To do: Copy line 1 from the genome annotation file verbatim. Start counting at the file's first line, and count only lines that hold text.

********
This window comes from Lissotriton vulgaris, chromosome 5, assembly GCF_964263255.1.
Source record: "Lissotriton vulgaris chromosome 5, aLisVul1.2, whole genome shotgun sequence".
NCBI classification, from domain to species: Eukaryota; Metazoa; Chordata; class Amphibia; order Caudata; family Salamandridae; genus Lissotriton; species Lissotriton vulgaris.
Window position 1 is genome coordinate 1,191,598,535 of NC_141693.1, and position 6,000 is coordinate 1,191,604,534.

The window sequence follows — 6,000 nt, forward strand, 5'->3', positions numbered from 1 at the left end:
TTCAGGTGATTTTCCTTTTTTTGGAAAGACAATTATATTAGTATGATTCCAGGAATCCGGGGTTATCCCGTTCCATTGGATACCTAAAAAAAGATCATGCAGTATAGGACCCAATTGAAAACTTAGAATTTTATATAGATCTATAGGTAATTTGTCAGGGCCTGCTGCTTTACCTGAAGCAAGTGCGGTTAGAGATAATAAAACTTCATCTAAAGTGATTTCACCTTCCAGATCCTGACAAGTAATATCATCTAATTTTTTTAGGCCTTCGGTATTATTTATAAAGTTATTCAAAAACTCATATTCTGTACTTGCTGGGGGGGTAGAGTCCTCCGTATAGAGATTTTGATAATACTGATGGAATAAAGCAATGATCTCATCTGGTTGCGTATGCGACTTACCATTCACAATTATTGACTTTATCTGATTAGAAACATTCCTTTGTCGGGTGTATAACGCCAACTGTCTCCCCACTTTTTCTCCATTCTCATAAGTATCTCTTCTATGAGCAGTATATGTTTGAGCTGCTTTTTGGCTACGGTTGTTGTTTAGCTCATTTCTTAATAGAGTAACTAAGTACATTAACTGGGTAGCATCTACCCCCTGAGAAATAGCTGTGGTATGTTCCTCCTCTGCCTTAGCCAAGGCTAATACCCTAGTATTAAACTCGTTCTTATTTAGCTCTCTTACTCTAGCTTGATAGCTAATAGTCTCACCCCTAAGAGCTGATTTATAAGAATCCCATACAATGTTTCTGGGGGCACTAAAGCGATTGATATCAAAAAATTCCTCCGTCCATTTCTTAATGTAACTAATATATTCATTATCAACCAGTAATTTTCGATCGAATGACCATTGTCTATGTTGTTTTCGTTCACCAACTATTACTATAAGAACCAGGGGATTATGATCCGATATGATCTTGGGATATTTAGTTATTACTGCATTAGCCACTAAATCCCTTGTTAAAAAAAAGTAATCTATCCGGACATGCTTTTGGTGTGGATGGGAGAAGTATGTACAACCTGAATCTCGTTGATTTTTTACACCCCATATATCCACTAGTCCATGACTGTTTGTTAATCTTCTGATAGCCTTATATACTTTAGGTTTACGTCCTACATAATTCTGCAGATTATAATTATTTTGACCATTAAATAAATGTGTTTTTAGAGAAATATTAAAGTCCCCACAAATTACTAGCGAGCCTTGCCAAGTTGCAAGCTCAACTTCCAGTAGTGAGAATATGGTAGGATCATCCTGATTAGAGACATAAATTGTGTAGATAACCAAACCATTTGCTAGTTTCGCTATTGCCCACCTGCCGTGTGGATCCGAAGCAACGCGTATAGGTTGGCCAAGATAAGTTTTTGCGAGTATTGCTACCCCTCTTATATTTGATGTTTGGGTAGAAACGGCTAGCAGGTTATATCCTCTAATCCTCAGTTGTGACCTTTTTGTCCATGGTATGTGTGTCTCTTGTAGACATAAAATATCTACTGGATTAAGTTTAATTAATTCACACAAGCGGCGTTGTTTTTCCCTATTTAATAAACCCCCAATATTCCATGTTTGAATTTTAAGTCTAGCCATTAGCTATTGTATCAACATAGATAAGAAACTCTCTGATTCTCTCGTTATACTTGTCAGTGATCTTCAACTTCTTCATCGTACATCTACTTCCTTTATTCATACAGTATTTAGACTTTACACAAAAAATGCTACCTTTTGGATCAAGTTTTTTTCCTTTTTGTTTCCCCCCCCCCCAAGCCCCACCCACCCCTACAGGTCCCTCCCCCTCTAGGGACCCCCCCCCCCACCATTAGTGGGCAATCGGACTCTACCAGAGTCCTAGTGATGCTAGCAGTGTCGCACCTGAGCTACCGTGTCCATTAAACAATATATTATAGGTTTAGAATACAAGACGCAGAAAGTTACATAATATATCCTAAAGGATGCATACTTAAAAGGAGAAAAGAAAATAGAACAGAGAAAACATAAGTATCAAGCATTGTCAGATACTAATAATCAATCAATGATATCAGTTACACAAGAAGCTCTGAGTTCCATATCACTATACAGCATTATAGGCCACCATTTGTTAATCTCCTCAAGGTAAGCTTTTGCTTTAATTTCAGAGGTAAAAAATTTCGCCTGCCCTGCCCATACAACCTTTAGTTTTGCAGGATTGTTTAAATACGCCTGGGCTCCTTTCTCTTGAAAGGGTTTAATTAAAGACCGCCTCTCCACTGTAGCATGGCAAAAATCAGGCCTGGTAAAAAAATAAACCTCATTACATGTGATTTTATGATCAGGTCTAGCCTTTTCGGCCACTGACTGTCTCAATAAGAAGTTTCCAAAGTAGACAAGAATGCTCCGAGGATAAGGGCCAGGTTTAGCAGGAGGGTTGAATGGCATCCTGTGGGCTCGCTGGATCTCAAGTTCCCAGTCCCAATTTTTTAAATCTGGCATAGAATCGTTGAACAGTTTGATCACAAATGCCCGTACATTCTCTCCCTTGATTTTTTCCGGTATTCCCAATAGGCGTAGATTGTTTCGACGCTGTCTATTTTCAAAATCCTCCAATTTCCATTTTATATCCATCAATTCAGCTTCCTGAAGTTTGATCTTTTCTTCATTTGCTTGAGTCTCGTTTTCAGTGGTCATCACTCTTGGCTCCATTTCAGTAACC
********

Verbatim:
This window comes from Lissotriton vulgaris, chromosome 5, assembly GCF_964263255.1.